Saturn has its famous hexagon, and Jupiter has just now been caught throwing mad shapes too.

High up in its atmosphere, astronomers have identified strange, glowing new features, in the region above the tempestuous Great Red Spot.

There, in the ionosphere, concentrations of ionized hydrogen cause a near-infrared glow in arcs, bands, and spots that suggest the wild planet is far wilder than we even suspected.

“We thought this region, perhaps naively, would be really boring,” says planetary scientist Henrik Melin of the University of Leicester in the UK. “It is in fact just as interesting as the northern lights, if not more so. Jupiter never ceases to surprise.”

Jupiter’s atmosphere is a turbulent place, roiling with storms and weather systems that rage with a power and fury that boggles the mind. And the Great Red Spot takes the proverbial cake. It’s the largest storm we have here in the Solar System, around the size of the entire planet of Earth, and it has seethed in the Jovian atmosphere for centuries.

We have nothing like that here on our own planet, and scientists would dearly love to know what drives the Great Red Spot, and its unusual longevity. And the arrival of JWST has given us a new way to probe it.

The space telescope views the Universe in near- and mid-infrared, in high resolution, opening up a window to a layer of Jupiter’s atmosphere not well understood: the ionosphere.

Structures seen in the hydrogen in the Jovian atmosphere. Redder hues are higher altitude, bluer are lower. (ESA/Webb, NASA & CSA, H. Melin, M. Zamani)

Here, processes such as ultraviolet solar irradiation ionize hydrogen gas, creating positively charged ions called trihydrogen cations (H3+). These ions produce an infrared glow. In Jupiter’s mid- to low-latitude regions, this glow is faint, and gets mixed up with the brighter glow of other things, so we haven’t been able to explore the H3+ in detail.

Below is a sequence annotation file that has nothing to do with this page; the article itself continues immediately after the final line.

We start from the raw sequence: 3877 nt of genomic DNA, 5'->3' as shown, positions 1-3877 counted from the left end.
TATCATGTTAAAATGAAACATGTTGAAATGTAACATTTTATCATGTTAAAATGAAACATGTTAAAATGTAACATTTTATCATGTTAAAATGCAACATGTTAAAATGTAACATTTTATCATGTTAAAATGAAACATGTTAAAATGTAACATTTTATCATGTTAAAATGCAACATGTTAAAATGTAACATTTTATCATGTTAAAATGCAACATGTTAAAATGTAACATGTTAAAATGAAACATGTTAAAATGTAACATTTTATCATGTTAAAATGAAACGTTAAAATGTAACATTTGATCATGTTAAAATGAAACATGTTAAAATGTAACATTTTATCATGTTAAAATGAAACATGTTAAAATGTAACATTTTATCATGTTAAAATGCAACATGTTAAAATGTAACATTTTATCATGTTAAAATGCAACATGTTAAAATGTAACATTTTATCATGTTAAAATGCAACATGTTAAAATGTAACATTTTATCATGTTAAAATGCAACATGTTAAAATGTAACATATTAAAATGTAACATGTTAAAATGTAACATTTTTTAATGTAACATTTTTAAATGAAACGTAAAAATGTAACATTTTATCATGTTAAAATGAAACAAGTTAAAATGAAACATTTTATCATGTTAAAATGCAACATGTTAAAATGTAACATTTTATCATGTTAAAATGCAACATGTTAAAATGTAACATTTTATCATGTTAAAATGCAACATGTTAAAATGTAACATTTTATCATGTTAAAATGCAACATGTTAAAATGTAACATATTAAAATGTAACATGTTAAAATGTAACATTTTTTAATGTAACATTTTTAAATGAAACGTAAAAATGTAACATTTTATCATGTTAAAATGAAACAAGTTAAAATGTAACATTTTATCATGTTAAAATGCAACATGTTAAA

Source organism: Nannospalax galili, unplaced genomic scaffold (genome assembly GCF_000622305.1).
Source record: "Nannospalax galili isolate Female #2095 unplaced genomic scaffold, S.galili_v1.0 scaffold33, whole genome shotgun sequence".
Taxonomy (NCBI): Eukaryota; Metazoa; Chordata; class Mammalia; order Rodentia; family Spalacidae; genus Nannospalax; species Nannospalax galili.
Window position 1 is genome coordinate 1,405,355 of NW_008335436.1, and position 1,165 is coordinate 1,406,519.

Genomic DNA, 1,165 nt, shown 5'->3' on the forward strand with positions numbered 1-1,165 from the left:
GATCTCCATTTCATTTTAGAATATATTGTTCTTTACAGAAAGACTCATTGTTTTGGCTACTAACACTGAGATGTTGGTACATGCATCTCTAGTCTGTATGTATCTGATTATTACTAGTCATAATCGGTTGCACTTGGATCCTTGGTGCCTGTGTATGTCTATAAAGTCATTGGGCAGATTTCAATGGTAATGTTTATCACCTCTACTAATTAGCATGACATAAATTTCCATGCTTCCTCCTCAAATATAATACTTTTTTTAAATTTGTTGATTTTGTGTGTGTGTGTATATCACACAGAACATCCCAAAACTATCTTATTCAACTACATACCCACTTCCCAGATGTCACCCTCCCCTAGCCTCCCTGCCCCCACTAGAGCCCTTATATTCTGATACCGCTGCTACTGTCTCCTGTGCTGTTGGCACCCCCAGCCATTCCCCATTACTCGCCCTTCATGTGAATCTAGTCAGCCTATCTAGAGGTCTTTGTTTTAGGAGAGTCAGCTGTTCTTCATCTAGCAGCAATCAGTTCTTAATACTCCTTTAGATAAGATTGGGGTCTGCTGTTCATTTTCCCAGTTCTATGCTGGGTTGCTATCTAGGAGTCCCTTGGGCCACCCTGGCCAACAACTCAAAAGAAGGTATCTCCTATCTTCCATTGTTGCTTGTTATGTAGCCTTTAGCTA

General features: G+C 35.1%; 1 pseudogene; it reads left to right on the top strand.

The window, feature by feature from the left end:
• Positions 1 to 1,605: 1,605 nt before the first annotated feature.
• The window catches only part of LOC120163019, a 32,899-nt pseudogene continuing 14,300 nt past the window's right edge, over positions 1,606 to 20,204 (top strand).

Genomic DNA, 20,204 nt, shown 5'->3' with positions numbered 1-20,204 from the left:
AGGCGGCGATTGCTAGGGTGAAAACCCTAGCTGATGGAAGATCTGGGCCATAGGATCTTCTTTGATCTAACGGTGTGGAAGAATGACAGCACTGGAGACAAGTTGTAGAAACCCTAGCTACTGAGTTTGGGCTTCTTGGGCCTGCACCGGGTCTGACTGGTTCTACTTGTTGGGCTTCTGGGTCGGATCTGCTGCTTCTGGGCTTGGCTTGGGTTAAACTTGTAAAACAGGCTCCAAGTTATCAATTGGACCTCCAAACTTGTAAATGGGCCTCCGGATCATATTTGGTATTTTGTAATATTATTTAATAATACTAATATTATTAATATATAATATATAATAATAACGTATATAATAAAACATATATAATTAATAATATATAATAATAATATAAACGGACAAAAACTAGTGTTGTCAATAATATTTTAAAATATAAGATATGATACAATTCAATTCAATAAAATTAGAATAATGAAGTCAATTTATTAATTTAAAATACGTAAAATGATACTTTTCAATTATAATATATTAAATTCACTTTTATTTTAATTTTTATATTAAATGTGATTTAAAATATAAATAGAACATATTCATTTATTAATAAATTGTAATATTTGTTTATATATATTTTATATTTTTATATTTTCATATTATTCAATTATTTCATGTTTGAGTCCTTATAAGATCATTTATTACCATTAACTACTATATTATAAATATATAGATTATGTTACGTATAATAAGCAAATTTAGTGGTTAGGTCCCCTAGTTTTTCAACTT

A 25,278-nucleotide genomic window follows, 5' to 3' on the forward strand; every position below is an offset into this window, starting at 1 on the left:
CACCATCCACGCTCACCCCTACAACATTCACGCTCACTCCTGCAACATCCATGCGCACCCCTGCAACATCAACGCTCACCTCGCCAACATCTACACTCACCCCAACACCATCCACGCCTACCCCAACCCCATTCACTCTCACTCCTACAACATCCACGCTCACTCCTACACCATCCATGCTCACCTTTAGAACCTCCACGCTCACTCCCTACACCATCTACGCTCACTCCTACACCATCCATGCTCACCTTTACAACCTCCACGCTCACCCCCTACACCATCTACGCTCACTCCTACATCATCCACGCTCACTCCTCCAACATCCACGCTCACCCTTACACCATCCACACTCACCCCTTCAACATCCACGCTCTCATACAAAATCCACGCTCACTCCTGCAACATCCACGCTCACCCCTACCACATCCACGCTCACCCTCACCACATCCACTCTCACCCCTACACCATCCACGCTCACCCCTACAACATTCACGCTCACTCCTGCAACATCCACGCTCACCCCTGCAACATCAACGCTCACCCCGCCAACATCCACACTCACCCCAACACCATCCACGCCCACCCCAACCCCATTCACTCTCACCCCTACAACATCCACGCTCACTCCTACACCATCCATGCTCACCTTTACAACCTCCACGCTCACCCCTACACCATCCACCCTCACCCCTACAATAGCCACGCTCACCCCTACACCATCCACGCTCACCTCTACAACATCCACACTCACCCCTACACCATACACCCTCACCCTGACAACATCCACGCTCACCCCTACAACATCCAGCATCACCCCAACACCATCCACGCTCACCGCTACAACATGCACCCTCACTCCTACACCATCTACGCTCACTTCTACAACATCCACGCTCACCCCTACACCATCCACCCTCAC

Because Jupiter only receives about 4 percent of the solar radiation that arrives at Earth, scientists thought that the glow must be pretty evenly distributed.

After JWST turned its golden gaze to the giant planet, Melin and his colleagues took a closer look at the data, to see if they could glean some insights into the Great Red Spot. Part of this involved identifying the distribution of H3+ in the lower ionosphere.

To their surprise, they found complex, intricate structures in the gas, formed from higher and lower concentrations of H3+. This suggests that, although the dominant mechanism for the ionization of hydrogen is sunlight, something else is at play that causes strange shapes to appear in the gas.

“One way in which you can change this structure is by gravity waves – similar to waves crashing on a beach, creating ripples in the sand,” Melin says.

“These waves are generated deep in the turbulent lower atmosphere, all around the Great Red Spot, and they can travel up in altitude, changing the structure and emissions of the upper atmosphere.”

This could mean that the layers of Jupiter’s atmosphere are superimposed, and interacting in complex and heretofore unseen ways. Modeling of Jupiter’s atmosphere shows that gravity waves can produce the observed variations in the density of H3+ in the Jovian ionosphere.

It is, however, going to take a bit more observation and analysis to find out for sure what is going on. But it’s worth doing: as the researchers note, the new discovery shows that we’ve been overlooking what could be a very important aspect of Jupiter’s weather, based on the erroneous assumption that there’s just nothing to see there.

“Jupiter’s low-latitude ionosphere has long been considered quite bland, especially when contrasted to the dynamic auroral zones. The observations presented here show that this is far from true, and there is a richness in features that have never been seen before,” they write in their paper.

“The fact that the lower and upper atmospheres are so strongly coupled at Jupiter may also imply strong coupling at other giant planets … These JWST observations form the proof of concept for future investigations of this region.”

The findings have been published in Nature Astronomy.

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